Thursday, January 26, 2017

Why TSA is finding more guns in carry-ons

Why TSA is finding more guns in carry-ons | Buckeye Firearms Association:

Bringing a gun into an airport checkpoint is a really big mistake, but as more people carry more frequently, such mistakes are bound to happen. The Transportation Security Administration is reporting that the number of guns discovered at security checkpoints at our nation's airports has been steadily growing in recent years. TSA says they confiscated 2,653 guns from airline passengers in 2015, and are on track to break that record this year. They have been averaging a little more than seven guns a day at airport security checkpoints nationwide.
This article may be a bit confusing to some people, but it's probably because they are confused about the difference between "Carry-On" and "Checked" baggage.

No, you cannot have a firearm in the passenger area.  But it is perfectly legal to have a firearm in "Checked Baggage" (the bags which are stowed in the cargo area of the airplane, and not immediately accessible to you or anyone else in the passenger section of the airplane).

The rules for transporting a firearm in "Checked Baggage" will probably vary between airlines ... you need to check their online website to determine to priorities for the airline that's taking you to your next match.

But generally, there are a few rules in common for firearms in "Checked Baggage"

  • The firearm must be unloaded!   Some airlines ask that you demonstrate to the ticket agent that you have an unloaded firearm during check-in, but that is becoming increasingly rare because you'll scare the pants off that check-in clerk if you are determined to "Unload And Show Clear" during the check-in process.   As long as the firearm is in a locked hard-shell bag, you're probably okay.
  • Most airlines do not tag a bag as "Firearm Enclosed", but some may.  (Actually, most do.)   Not saying you should not declare, but if you must ... baggage handlers LOVE bags with a Red Tag on the handle.  Answer questions when they are asked, but it may not be necessary to offer information.  Again, check the rules for the airline you're riding with.The gun should be in a hard-side suitcase, and then inside a hard box, and the bag should be locked with a key. Get the most secure suitcase you can find; they're less expensive than buying a new race gun.  Oh, and baggage handlers will also focus on top-of-the-line secure bags because they know there are goodies inside.   No, you can't win; but you can make it more challenging.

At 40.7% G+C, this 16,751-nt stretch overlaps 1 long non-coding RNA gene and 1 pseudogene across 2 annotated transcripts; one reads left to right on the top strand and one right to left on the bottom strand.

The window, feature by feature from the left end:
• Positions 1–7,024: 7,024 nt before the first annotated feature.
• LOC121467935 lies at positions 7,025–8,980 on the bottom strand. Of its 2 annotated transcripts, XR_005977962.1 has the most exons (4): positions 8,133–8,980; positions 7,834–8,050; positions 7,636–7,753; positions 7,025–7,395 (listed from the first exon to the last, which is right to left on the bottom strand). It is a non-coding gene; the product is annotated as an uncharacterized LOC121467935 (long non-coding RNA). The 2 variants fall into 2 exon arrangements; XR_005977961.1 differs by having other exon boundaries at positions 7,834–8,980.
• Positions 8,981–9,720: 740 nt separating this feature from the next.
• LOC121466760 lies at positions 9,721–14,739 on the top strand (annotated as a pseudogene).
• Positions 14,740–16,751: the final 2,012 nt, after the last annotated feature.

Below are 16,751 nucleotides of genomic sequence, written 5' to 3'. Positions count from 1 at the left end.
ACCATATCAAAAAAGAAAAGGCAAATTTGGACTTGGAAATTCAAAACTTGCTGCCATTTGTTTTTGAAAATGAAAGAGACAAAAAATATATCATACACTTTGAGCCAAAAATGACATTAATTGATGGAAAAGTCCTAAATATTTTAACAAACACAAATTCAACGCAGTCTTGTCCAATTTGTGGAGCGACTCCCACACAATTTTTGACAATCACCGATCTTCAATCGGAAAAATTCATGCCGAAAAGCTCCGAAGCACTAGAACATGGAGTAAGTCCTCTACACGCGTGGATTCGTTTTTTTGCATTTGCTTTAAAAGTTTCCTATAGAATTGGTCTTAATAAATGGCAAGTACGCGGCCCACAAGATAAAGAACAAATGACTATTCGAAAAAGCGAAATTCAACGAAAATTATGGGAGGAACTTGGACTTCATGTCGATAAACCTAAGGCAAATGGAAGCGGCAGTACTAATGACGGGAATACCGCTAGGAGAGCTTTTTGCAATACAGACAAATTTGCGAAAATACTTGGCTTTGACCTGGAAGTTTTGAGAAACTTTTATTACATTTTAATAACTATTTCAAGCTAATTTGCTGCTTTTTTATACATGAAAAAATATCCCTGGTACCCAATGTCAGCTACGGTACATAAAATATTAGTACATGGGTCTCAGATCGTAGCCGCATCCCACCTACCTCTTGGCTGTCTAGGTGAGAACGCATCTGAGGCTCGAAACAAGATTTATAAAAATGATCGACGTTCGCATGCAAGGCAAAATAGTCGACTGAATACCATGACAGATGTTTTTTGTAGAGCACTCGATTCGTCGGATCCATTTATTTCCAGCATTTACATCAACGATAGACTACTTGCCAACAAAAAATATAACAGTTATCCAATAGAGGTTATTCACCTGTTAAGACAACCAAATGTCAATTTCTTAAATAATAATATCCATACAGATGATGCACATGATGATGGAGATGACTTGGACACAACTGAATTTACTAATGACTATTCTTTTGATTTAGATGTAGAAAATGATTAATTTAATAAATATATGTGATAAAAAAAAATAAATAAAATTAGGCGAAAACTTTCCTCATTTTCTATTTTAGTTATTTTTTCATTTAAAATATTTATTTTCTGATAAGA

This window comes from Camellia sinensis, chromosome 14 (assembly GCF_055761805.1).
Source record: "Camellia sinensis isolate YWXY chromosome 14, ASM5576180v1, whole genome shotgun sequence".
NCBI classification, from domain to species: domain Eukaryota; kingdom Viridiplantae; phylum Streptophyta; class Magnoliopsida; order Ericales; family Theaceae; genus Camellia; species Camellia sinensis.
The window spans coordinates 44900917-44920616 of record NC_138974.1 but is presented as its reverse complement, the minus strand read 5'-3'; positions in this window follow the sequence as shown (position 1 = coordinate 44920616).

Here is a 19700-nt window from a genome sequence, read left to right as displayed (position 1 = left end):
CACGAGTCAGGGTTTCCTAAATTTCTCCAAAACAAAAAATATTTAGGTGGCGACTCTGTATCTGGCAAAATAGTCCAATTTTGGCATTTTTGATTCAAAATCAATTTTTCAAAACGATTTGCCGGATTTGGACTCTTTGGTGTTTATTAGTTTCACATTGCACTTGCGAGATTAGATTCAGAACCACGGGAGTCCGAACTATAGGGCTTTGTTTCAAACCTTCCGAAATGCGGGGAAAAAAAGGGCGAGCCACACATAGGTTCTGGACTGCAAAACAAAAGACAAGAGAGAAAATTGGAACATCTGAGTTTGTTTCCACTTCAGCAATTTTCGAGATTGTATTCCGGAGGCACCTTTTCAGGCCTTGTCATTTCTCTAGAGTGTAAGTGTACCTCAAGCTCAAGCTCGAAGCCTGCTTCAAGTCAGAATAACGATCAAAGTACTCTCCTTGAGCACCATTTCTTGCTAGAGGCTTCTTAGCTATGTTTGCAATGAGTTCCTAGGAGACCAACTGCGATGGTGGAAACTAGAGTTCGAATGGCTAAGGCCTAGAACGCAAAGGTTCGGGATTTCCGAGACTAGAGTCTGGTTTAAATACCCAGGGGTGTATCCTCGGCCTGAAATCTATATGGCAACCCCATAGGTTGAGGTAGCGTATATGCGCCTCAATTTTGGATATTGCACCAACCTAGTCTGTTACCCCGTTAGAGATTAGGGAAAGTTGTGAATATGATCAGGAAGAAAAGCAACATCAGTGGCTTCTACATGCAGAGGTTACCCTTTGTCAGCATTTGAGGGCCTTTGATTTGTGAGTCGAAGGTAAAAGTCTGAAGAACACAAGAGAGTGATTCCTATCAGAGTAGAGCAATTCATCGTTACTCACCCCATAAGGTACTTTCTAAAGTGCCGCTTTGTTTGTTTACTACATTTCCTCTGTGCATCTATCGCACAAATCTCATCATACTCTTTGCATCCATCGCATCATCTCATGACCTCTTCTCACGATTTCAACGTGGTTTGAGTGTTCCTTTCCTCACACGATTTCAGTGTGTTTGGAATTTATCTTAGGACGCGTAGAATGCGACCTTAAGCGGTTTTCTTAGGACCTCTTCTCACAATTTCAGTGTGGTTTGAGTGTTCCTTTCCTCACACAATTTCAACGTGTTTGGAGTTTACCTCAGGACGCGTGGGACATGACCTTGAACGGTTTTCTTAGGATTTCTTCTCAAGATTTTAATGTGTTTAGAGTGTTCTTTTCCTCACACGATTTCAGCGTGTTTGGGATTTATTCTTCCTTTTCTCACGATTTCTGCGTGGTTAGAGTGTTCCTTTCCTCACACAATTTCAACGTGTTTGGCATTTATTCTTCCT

• Ammunition, if you're travelling with it, must be in a separate bag.  If you're going to a match, it's a lot better idea to ship it ahead of time to your match hotel than to include it in your checked baggage.
  • Ammunition, by the way, has special packaging rules.  They sound like "in original packaging", but what they're saying is you shouldn't have loose rounds in a box.   Or a tub.  Or anything that might get 'broken' by rough handling.  (I'm not picking on Baggage Handlers", but see the TV ad for Gorilla Luggage below.)  Which just makes good sense.  And by the way, plastic ammo boxes WILL get broken during shipment.  Cardboard ("Original") boxes are more likely to survive the bumps and grinds of baggage handlers.
  • Shipping to the "Match Hotel" works fine for ammunition, but it has special problems if you try to ship your gun.  Assuming you're going out-of-state, you may run afoul of local/state laws if you ship a firearm, even to yourself, interstate.  (If you'r going to a match in the same state, you're probably going to drive.  If you don't plan to drive ... you may want to reconsider your travel plans)